- By 2, not being able to follow a simple direction, like go get your shoes - maybe not understanding what to do, or what shoes are.
- By 2, not being able to respond to yes or no questions, or if they want more of something.
- Receptivity - if, after you've essentially inputted the information (ie you have spoken these same words over and over again in your home), they are unable to still understand what is spoken, there may be more of a barrier than simply not listening.
- Expressivity - even before they can talk, babies can communicate with us in their own way. Are they engaging - making eye contact, and responding to us like they are understanding anything?
It's okay to "just be safe"
Getting support doesn't mean you've just condemned your child to a label. It shows you're open to looking for a variety of ways to help them communicate. I'm not an advocate of "fixing" everything about our kids that might be slower or different than the norm. I am, however, an advocate of looking for any resources I can that would improve connection and learning for them.
I've personally gotten support by way of books, articles and conversations on autism, ADHD, dyslexia and anxiety - all that have greatly helped our family, while not having a diagnosis of any of these.
Lenora shared how BetterSpeech offers a free 15-minute speech consultation with a certified speech therapist - and she often hears, "I just wanted to make sure I wasn't missing something."
That is a perfectly valid reason to speak with someone or get some help. Sometimes we don't see what's right in front of us, and it's valuable to have others help see what blind spots there are.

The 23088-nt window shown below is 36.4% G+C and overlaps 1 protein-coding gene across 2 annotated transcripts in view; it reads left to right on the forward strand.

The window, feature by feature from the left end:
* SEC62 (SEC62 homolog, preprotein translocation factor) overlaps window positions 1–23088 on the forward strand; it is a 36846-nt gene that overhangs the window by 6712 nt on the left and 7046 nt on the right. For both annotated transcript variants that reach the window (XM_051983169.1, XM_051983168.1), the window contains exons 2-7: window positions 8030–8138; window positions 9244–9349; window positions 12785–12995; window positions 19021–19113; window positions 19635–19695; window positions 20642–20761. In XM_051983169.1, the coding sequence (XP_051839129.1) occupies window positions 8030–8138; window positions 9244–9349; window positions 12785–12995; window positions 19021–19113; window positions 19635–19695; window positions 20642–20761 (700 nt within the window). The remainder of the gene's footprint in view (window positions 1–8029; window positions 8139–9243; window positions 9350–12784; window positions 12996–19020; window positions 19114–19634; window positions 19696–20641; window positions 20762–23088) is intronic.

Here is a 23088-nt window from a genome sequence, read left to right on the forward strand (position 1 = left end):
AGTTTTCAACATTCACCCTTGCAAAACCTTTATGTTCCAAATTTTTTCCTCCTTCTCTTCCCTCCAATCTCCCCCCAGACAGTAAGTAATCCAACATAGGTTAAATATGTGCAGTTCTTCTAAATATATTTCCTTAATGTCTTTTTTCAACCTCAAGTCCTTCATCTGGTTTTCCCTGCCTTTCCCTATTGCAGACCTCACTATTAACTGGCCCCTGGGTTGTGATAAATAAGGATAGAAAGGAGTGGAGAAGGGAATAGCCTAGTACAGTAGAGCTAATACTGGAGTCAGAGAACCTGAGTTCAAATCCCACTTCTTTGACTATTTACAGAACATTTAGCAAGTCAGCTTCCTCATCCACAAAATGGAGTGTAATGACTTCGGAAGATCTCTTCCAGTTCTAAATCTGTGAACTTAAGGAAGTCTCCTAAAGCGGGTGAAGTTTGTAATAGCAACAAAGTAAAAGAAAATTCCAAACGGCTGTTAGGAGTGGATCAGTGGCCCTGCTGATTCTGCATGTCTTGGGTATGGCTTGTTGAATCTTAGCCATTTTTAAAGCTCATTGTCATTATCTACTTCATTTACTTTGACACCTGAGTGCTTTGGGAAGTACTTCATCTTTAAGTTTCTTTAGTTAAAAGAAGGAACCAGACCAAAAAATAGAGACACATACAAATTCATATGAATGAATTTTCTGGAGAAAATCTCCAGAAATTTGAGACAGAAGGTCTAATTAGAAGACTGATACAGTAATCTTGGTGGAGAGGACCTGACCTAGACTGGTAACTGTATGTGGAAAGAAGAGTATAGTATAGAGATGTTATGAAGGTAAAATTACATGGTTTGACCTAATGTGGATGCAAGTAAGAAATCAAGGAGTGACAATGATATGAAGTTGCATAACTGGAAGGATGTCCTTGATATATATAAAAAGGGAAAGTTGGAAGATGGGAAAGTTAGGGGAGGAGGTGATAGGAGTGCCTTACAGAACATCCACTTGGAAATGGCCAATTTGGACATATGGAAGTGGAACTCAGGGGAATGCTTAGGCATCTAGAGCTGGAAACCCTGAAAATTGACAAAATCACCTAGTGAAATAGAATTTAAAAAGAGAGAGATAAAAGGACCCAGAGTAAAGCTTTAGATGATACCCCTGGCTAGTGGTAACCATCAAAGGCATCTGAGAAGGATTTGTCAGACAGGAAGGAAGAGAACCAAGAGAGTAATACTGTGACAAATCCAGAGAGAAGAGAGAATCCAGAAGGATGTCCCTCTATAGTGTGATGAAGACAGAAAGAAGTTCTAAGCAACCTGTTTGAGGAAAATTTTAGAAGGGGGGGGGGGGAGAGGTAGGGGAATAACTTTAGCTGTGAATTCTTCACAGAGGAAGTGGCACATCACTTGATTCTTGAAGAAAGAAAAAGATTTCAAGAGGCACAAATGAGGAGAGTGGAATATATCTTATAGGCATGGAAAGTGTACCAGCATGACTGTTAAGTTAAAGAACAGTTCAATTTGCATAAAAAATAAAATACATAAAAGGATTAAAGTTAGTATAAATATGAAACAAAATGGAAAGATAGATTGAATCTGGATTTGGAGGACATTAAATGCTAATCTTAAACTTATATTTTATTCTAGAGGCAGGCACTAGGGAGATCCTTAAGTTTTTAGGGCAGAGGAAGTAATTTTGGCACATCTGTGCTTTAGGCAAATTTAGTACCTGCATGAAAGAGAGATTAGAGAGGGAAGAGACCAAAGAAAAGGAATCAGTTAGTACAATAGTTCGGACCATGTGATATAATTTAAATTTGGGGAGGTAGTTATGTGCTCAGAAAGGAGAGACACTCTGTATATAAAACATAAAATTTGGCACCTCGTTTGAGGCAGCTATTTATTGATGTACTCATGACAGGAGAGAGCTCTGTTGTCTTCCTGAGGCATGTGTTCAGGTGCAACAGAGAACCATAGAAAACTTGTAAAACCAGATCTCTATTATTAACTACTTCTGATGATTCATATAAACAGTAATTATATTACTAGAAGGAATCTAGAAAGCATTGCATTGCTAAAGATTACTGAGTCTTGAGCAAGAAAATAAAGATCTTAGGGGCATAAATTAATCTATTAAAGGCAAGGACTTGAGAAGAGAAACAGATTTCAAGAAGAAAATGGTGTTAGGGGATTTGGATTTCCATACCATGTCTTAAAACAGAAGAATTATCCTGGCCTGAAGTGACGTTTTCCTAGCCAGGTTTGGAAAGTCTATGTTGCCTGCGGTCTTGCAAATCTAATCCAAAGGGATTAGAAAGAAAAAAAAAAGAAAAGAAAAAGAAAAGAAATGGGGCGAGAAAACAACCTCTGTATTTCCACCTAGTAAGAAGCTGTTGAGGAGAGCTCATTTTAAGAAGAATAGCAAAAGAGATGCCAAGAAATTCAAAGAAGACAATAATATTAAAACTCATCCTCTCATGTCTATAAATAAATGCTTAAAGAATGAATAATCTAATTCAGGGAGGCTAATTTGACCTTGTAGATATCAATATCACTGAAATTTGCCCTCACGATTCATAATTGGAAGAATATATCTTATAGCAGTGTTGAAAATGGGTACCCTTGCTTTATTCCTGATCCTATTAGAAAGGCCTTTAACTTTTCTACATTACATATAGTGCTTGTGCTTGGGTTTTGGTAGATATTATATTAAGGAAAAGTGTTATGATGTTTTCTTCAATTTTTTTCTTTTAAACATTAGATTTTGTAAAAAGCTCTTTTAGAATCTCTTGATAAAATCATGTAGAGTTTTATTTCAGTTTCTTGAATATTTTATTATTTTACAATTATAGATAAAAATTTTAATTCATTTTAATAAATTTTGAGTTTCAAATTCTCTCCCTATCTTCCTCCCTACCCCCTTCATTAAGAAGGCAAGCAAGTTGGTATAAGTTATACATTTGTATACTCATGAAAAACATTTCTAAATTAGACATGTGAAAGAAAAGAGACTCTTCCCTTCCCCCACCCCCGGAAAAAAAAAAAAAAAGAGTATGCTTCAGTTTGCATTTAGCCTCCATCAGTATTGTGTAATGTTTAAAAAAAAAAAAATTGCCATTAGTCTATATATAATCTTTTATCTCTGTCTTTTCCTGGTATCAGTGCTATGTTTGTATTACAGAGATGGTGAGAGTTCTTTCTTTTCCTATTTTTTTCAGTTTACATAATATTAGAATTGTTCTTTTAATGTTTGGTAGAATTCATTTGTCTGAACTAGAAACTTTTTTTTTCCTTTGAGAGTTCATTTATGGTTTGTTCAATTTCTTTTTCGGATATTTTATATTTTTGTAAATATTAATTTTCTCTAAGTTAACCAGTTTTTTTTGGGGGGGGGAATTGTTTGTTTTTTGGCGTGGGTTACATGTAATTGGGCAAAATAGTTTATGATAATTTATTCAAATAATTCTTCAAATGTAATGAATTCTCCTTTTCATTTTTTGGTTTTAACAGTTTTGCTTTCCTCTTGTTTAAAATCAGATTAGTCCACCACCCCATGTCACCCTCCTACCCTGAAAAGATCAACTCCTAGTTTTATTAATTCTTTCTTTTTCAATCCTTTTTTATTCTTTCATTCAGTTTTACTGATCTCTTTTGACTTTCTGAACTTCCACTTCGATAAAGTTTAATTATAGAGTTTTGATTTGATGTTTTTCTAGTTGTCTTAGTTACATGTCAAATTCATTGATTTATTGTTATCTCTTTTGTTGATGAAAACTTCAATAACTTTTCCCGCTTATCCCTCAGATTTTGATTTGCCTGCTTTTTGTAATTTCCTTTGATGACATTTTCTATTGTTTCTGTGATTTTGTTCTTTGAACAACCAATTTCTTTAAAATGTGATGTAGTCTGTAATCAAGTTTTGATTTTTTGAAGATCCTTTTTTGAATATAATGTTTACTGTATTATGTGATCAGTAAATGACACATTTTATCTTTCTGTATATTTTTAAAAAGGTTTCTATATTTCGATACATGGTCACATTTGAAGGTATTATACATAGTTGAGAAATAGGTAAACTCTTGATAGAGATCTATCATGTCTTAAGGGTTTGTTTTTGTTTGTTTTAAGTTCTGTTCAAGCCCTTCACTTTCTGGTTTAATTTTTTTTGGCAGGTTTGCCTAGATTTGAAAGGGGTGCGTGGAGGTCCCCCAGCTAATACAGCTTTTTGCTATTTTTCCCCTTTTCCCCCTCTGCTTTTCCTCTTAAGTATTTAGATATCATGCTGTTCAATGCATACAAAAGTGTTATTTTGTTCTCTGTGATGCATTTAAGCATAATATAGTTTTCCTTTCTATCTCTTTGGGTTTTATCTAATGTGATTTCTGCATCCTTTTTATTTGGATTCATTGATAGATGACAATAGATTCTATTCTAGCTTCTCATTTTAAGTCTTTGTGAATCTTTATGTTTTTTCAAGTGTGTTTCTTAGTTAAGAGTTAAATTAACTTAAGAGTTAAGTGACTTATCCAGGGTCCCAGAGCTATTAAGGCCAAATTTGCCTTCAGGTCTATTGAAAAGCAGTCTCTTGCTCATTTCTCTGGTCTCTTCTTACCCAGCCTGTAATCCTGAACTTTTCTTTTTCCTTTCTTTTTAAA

Connection, not proximity
Instead of just looking for what is right in your hometown, the internet opens up a world of options for finding support. I love this about my coaching - I can support families from anywhere in the world, while they (and I) don't have to leave the comfort of our own homes. Minimal disruption, maximum support.
Instead of just finding who the closest resource is, find what is the best fit for you. Find what your child responds to best. Is it a course, game, 1-1 therapy, group therapy, etc? Look behind the miles to all that is opened up with the online world, to get the support you need any time you need it.
Use Tech to your advantage
Technology isn't going away - and you have every opportunity to make it work for you and offer some wonderfully functional support for what you are doing. Instead of making it the enemy where tech = mindless drivel, show them how to use it effectively.
If they ask you a question you're not sure of, look it up online together! Help them see how you discern what is valuable information and how to navigate it in a healthy way.
Children love to model - they will mirror what you're doing, so show them how tech can be used for good so they learn to model that.